We design powerful weapons to protect us from the “other:” Smart bombs used in dumb wars and mass killers that leave us less secure and questioning our morality.

We build a digital nervous system that allows us truly to live in a world as each other’s eyes and ears with cloud memories and massive knowledge at our finger tips—but leaves our inner selves, our identities, open to theft.

We learn how to feed and heal our billions of bodies. So our population continues to grow. We have become a fetus consuming and fouling the egg which still shelters us.

Nuclear Non-Proliferation and Global Order

Civil society march during 2010 NPT Review Conference (Courtesy of Abolition2000.org)

The Review Conference on the Treaty on the Non-Proliferation of Nuclear Weapons (NPT) started at the United Nations in New York on 27 April and is scheduled to run until 22 May.  

I had chaired the representatives of the non-governmental organizations (NGOs) in the 1975 and 1980 Reviews and participated in the 1985 and 1990 Reviews, after which the Review conferences moved from the UN in Geneva to New York. I will structure my analysis of the NPT into two separate pieces—“The Framework” and “Evolution and Challenges”— and will write a final summary at the end of the Review.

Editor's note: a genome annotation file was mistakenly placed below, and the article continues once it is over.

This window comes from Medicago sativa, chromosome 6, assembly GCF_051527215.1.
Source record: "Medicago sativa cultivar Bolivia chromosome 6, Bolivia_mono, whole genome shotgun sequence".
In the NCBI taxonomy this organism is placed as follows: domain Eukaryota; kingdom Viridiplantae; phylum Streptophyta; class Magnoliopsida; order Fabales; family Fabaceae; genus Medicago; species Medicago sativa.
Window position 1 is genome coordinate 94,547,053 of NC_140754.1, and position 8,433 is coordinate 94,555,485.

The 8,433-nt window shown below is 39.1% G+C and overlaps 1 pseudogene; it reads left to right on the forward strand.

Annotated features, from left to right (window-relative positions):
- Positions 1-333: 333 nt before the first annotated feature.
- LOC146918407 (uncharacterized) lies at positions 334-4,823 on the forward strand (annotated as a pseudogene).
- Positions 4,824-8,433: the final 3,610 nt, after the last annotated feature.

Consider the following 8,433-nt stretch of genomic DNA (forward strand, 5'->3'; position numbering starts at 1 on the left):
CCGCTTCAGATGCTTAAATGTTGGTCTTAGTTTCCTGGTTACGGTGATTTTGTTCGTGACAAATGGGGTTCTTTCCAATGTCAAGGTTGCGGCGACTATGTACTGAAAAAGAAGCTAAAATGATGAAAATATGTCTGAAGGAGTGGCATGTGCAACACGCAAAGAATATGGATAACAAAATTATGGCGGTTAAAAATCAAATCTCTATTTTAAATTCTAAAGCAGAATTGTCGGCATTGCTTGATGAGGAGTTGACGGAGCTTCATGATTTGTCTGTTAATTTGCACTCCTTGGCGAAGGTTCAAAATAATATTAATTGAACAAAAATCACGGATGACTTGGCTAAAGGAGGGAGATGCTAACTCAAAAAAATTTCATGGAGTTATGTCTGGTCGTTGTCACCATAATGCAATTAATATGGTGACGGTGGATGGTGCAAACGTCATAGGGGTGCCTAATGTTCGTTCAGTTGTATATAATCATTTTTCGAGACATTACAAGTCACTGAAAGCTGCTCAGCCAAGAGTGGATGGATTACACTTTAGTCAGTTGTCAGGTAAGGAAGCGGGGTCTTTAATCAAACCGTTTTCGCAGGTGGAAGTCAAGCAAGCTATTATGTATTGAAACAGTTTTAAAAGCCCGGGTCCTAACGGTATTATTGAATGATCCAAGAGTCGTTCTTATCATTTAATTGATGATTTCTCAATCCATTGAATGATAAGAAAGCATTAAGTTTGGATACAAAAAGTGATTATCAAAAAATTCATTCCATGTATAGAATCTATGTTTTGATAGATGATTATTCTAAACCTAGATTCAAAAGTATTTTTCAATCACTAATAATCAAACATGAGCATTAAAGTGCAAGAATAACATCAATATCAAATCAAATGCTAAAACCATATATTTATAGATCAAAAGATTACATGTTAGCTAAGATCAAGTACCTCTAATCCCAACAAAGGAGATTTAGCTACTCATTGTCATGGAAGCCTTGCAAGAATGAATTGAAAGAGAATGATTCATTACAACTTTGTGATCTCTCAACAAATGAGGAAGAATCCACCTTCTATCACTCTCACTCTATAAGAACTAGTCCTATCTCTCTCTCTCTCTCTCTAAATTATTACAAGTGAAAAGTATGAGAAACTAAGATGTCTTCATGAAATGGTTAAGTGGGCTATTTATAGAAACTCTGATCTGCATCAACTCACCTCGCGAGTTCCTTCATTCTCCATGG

The Framework

The concept of the non-proliferation of nuclear weapons has always been highly controversial because it appears to legitimate the status quo of the division of States into the nuclear “haves” and “have nots.” The need to halt the spread of nuclear weapons—and to abolish them if possible—became very evident after their use on Hiroshima and Nagasaki 70 years ago. The very first UN General Assembly resolution in January 1946 envisaged the elimination of atomic weapons from national arsenals.

Also in 1946, the US Government proposed the Baruch Plan—the establishment of an international authority to control all atomic energy activities “potentially dangerous to world security.”  However, the Cold War was starting, and the USSR reversed the sequence of steps proposed by the Baruch Plan. The Soviet Union wanted the destruction of existing atomic weapons first and an institution for control later. As a result, none of the steps were taken.

The Mediterranean Migrant Crisis Isn’t Merely Europe’s Problem to Solve

Migrants being rescued by the Italian navy. ‘22% of all people entering Italy by boat in 2014 were from Eritrea. After Syrians, they are the second most common nationality to undertake these journeys.’ Photograph: AP

As many as one million desperate refugees and migrants will brave the Mediterranean Sea to flee conflict, oppression, and instability in Africa and the Middle East this year in hopes of reaching the relative safety of Europe. Desperation leads these migrants to human traffickers and onto rickety, unseaworthy boats ill-suited for the trip. Around 900 passengers died in one tragic incident last month; an estimated 1,800 have died so far in 2015.